The American Civil War is a conflict frequently described as “brother killing brother”; however, that forgets the one thousand or more women who fought.
During Iowa Wesleyan University’s Brown Bag LEcture Series on Tuesday, March 19, Barb Dunder, Civil War Re-enactor with the Co. D. 3rd Iowa Cavalry and a veteran, spoke about a handful of women on record who served during America’s bloodiest conflict.
“There’s solid documentation on about 450 (women who served) and semi-documentation on around 300 more,” Dunder said.
With those kinds of numbers, Duder suspects the actual total is over 1,000 with many female soldiers never identified.
Dunder began the presentation in the garb of a Civil War soldier. In the first 15 minutes, she demonstrated how the fashion of the time made it easier for women to hide their gender.
“Any time we look at history, we have to look at it in the cultural perspective of when they were living,” Duder explained to the 73 attendees. “In the Victorian era, if it wore pants it was a man. The way (women) did it was they cut their hair and they put on pants and they moved forward.”
Soldiers during the Civil War were sometimes buried in mass graves. Union soldiers did not typically undress their dead, and many women survived through the war without being discovered.
One woman, Sarah Wakeman, died during the Civil War disguised as a male soldier and was buried under the name “Lyons Wakeman.” According to Duder, it wasn’t until over 100 years after the war that her identity was discovered in family journals.
“Unfortunately, what has happened over time is that history disappears because it’s not told in our own voices or the history is just removed altogether,” Duder said. “(During the Civil War) women were property, whether the woman was white or black. Because we were silenced as time went on, the history was lost.”
Women are still fighting for their right to the history of the Civil War, Duder said.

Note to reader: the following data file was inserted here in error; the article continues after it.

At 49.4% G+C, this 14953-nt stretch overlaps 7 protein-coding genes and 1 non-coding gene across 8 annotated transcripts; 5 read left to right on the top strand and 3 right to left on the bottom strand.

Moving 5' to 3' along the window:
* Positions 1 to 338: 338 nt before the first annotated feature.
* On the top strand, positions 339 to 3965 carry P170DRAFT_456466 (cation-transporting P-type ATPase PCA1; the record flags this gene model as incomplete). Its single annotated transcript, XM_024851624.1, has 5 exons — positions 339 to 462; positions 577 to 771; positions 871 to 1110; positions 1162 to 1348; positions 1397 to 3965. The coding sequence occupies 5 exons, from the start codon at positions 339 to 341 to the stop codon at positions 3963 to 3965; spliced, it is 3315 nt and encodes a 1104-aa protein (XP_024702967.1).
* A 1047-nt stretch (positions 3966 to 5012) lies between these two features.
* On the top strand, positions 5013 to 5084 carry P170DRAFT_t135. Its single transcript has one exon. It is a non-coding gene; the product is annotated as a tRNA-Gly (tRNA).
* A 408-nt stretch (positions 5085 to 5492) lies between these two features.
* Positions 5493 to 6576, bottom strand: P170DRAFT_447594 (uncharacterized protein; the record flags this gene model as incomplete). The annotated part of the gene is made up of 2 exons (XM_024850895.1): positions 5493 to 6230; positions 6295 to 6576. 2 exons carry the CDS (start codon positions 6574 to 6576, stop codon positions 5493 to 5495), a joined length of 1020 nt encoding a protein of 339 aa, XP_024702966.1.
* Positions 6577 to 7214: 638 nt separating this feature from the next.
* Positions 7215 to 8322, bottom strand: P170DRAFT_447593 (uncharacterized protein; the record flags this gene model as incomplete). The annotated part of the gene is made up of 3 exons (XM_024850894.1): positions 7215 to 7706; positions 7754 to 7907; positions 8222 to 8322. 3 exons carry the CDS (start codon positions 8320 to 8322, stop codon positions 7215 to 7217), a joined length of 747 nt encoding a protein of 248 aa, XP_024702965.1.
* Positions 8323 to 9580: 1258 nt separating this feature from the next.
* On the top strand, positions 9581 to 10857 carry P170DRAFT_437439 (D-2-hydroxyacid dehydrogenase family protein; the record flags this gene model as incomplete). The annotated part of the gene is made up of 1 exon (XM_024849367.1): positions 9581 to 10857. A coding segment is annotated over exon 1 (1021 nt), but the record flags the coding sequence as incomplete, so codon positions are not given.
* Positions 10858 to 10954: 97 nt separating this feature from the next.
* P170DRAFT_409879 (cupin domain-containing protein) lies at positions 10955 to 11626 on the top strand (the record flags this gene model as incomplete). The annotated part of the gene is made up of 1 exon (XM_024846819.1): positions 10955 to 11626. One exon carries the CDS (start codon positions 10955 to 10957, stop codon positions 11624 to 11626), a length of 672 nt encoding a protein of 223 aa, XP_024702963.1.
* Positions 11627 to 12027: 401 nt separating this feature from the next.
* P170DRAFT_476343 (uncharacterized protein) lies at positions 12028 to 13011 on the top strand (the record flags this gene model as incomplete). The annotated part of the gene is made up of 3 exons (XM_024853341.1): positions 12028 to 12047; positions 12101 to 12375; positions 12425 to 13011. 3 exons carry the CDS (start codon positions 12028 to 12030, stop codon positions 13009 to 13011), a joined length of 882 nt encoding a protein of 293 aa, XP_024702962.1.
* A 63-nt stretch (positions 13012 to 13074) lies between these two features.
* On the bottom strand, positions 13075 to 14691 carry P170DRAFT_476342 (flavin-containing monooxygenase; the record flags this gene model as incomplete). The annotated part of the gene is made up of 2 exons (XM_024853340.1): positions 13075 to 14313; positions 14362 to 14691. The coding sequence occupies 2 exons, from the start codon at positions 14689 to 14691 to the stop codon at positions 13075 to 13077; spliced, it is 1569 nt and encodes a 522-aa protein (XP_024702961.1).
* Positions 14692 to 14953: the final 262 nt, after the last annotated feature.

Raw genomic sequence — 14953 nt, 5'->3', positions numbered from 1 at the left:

“We still fight for a place on the battlefield as Civil War living historians,” Duder said, “I’ve had fellow re-enactors not be allowed to participate on National Park Service battlefields. Sometimes we have to fight to be within that company.”
The companies that bar women from being involved often cite historical accuracy. Some argue that if there is no firm record of a woman being in a specific battle or part of a particular company then female re-enactors cannot be involved. The history of which women where at what battle “is oftentimes impossible to document” since the women who did serve undetected didn’t want their secrets revealed,” Duder said.
“They didn’t want to be identified as women,” Duder said. “They wanted to be identified as soldiers, and they joined for the same reason men did. They joined for the money, they joined because they were patriots and it’s the same reason women join the military today.”
Duder’s character, Brady Patrick Imes, who enlisted to escape a bad home life, is what Duder calls an “amalgam” of other women’s stories. Duder says that her goal is not about embodying another specific woman, but being able to represent the women whose stories have been lost to time.
“There has been talk about ‘Can women do this job? Can women be special forces?’” Duder said. “We’ve been doing it. There have been women warriors since the beginning of time and they did what it took to protect family and land. The same reason we fight now.”
The next Brown Bag Lecture will be held on Tuesday, March 26, at noon in the Chadwick Library and feature Joy Conwell discussing the history of Senator James Harlan.